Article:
Foodbuzz 24×24: 25K Umbrian Challenge

Come over for dinner on Saturday night! And so the invite went out for a very local Umbrian feast, hosted by Foodbuzz. Corks popped, pasta was made, meat was grilled and a lot of wine was consumed. You should have been there!

“Come over for dinner on Saturday night.” It wasn’t hard to round up a bunch of food loving friends to come to dinner. It certainly isn’t hard to find food loving friends in Italy. It’s a bit of challenge, but not that hard, to source a dinner within a 25 kilometer radius from our house in the medieval village of Montone in Umbria. What turned out to be the unexpected challenge was the look on our guest’s faces when we told them we were cooking local and Umbrian. That’s all we ever eat is local and Umbrian! It’s as if we were living in the States and I called everyone over for a big dinner and served….hamburgers and hot dogs. Good stuff, but hardly worth making a big fuss over.

A bit of background: the fantastic website Foodbuzz, has a monthly 24×24 blogging event and this dinner,  sponsored by Electrolux, is part of the September 24×24 event. It’s also an event to raise ovarian cancer awareness. I don’t know anyone who hasn’t been touched by cancer. I’m a breast cancer survivor, I have family and friends who are fighting the battle right now. So, ladies, do your thing, be pro-active, and take good care of yourself.

Here’s the menu, along with the backstory on how this all came together. I hope you enjoy reading this as much as we did the foraging, the cooking and the eating.
Montone is a hilltop village, so everything is down the hill from us, to help orient you, click here.

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Il Menu`
Aperitivo sullo Tetto – Cocktails on our Rooftop Terrace
Selezione di formaggio di pecora, salumi e olive
Selection of sheep cheeses, salumi and olives
Wine: Decugnano  dei Barbi Spumante, Brut 2004

The original plan was to serve our neighbor Alberto’s home made spumante or sparkling wine, but as the guest list grew, and we only had one bottle of Alberto’s hooch, we needed to head out in search of Spumante. That meant a trip to the Blasi vineyard in nearby San Benedetto, but they didn’t have any. Emergenzia! A quick stop, in Umbertide at Enoteca di Mario Migliorati  (wine shop) and they turned us on to Decugnano’s spumante. It’s made in the classic methode champenoise way,  meaning the bottles are inverted and rotated a quarter turn every day.  This also means we went outside of the 25K range, but at least we stayed in Umbria.

Cheeses should have been easy. Our Sardinian sheep farming friends, the Monni’s, live just below Montone and they make excellent cheese.  So we went down to their house, and after much chatting and gossiping, we found out their cupboards were bare! This time of year, the sheep are pregnant so there is no fresh cheese production and Francesco was down in Umbertide at a festival, and he had all  the aged cheeses. 
So, it was off to Umbertide  where we found Francesco and we tasted and bought a soft, fresh pecorino, a sharp tangy pecorino that we would serve with honey from our neighbors and another pecorino that had been aged in walnut leaves. We also bought a super aged ricotta cheese that Francesco said was good for grating. Between us, I think this was either an experiment or he misplaced and forgot about this ricotta and then figured out he was onto something.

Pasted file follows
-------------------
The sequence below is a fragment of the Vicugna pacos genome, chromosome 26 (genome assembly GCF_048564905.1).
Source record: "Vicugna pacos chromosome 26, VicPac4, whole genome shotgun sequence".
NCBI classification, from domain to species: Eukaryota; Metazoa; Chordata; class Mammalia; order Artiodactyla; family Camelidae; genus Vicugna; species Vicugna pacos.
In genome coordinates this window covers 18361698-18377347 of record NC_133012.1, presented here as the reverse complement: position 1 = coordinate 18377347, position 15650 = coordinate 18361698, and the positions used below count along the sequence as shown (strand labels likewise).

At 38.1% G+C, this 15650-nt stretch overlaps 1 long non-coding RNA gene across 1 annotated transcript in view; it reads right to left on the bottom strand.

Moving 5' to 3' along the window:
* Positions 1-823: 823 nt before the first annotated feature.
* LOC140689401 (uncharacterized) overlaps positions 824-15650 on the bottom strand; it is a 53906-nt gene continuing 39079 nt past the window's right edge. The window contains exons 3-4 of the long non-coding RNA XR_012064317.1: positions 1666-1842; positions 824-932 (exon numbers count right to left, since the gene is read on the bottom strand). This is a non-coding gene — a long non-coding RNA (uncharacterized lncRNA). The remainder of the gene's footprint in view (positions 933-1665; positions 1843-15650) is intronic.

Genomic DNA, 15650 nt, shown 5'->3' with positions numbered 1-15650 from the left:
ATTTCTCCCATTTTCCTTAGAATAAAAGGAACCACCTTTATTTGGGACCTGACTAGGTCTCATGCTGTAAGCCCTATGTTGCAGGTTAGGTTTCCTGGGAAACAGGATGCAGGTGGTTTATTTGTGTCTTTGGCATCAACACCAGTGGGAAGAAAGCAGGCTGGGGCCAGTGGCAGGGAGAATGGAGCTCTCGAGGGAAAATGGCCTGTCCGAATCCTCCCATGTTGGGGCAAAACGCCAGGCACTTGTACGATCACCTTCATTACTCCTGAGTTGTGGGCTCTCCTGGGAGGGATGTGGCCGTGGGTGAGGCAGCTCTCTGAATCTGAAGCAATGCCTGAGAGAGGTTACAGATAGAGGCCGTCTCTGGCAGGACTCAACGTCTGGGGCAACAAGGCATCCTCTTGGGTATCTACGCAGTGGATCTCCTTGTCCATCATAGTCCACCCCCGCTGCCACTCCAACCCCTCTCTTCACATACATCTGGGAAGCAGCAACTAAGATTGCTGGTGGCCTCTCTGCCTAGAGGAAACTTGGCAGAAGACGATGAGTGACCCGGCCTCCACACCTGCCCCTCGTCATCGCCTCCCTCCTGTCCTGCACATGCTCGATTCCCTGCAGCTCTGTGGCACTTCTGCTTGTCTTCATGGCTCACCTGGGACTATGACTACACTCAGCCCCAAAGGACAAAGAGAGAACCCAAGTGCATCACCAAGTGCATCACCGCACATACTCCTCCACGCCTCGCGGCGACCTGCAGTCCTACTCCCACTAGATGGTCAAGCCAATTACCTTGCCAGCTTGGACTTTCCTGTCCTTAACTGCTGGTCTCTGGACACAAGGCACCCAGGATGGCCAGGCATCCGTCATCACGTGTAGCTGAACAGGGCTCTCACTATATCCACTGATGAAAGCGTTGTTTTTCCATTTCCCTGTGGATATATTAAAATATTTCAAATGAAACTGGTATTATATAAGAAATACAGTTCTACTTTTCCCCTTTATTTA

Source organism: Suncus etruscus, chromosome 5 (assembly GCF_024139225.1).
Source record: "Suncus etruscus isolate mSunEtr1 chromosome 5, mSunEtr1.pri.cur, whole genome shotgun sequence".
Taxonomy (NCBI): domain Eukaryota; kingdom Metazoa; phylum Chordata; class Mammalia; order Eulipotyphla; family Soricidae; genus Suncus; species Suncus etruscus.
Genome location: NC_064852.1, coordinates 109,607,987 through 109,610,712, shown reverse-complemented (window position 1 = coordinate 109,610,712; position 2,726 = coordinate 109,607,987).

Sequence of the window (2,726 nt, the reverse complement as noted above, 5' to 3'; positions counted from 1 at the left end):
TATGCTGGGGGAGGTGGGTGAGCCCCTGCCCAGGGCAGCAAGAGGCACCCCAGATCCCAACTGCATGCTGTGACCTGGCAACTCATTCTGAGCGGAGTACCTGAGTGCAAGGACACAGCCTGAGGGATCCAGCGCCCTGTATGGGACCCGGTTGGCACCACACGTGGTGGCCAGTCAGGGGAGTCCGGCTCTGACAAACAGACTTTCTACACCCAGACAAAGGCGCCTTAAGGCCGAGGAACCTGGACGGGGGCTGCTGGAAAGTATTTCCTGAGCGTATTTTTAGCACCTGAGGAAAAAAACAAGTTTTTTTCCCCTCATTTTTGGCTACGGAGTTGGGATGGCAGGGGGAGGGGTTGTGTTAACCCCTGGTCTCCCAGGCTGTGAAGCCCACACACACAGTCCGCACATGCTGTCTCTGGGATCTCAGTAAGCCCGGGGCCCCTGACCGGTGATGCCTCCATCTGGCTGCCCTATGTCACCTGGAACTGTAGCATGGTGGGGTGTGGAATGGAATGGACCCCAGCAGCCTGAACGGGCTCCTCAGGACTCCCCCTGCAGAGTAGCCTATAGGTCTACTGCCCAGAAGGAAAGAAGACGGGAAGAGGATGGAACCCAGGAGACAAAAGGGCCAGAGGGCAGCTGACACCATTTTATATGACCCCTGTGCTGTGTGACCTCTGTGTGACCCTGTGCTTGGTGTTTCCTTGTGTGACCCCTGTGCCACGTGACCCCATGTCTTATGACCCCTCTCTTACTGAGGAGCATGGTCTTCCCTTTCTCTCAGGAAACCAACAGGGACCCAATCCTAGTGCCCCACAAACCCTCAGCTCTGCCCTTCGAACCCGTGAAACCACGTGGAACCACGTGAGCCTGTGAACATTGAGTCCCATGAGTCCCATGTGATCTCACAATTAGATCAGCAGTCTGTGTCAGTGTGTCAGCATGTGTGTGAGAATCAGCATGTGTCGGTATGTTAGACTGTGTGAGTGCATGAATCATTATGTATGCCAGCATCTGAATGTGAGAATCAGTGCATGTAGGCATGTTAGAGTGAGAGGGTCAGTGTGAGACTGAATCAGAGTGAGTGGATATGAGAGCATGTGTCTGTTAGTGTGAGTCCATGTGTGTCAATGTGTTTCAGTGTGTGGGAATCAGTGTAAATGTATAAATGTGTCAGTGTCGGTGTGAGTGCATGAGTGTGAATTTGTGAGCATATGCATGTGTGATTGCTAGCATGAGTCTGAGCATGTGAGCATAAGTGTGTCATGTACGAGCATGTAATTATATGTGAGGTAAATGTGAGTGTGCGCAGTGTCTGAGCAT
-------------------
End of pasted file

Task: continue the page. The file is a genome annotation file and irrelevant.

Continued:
I already had a stash of salumi on hand, so that part was easy. Dry, cured salumi or salami is practically it’s own food group in Umbria. Maybe it’s closer to a religion, but everyone either makes their own, or knows someone who does. Recipes are closely guarded secrets, there are long discussions about the type of mold so-and-so grows, or humidity levels or whatever else could possibly affect the flavor. Salumi is such a part of life here, the Umbrian town of Norcia is literally synonymous with  salumi: a ‘norciaria’ in any part of Italy means a salumi store.

Home brined olives were the last item on the antipasto menu and I have a confession. The olives I made last season? Well, they tasted really bad…bitter, soft and mushy.  So I snuck in some home brined olives that we picked up in Puglia.

Everything was assembled, the guests were arriving and it was time for this dinner to begin.
The sun was setting as we all gathered on the roof, corks began popping and nibbles were nibbled.

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Primo – First Course
Maltagliata di basilico con pesto di basilico e noci
Basil flecked maltagliata pasta with basil and walnut pesto
Wine: Blasi, Rogaie, 2007

First a call to Bruce, “Come to dinner, but I need eggs.”  Bruce has these lovely red headed ‘ladies’ who happily produce some of the best eggs I’ve ever tasted. When the eggs showed up, it was time to make the pasta. I’m happy to report that even the flour is local. We live in a wheat growing area and the mulino or mill is outside of Umbertide, so that met the challenge.

Maltagliata means badly cut, or irregularly shaped pasta and it’s great to make when time is short. I added chopped basil to the pasta, just to give it a little color.  Just like you would with any fresh pasta, I used a 2:1 ratio. Two parts flour to one part liquid, or in this case, the liquid was eggs from Bruce’s ladies.
I make my pasta by hand, no machines involved.
Here is how I do it:
Make a well with the flour, incorporate the eggs, add a sprinkle of salt and knead until you have a smooth, elastic dough. Then tightly wrap the dough in plastic wrap and let it rest for about 20 minutes. This resting time, and the compression from the plastic wrap aids in the hydration of the flour and in developing the gluten network so you can roll out or extend the pasta.
When it came time to roll the dough, I added a small sprinkle of chopped basil to each batch of pasta. Then into the freezer. All ready for Saturday’s dinner.

Making the pesto sauce was the easy part.
Basil: Massive quantities from our garden
Walnuts: The last stash from last year’s walnut harvest
Olive Oil: Local, of course
Pecorino Cheese: from the Monni’s sheep
Garlic: from the farmer’s market. Next year we’re growing our own.
It all went into the blender and was ready to go.

Slowly people wandered down from the roof and we gathered at the kitchen table.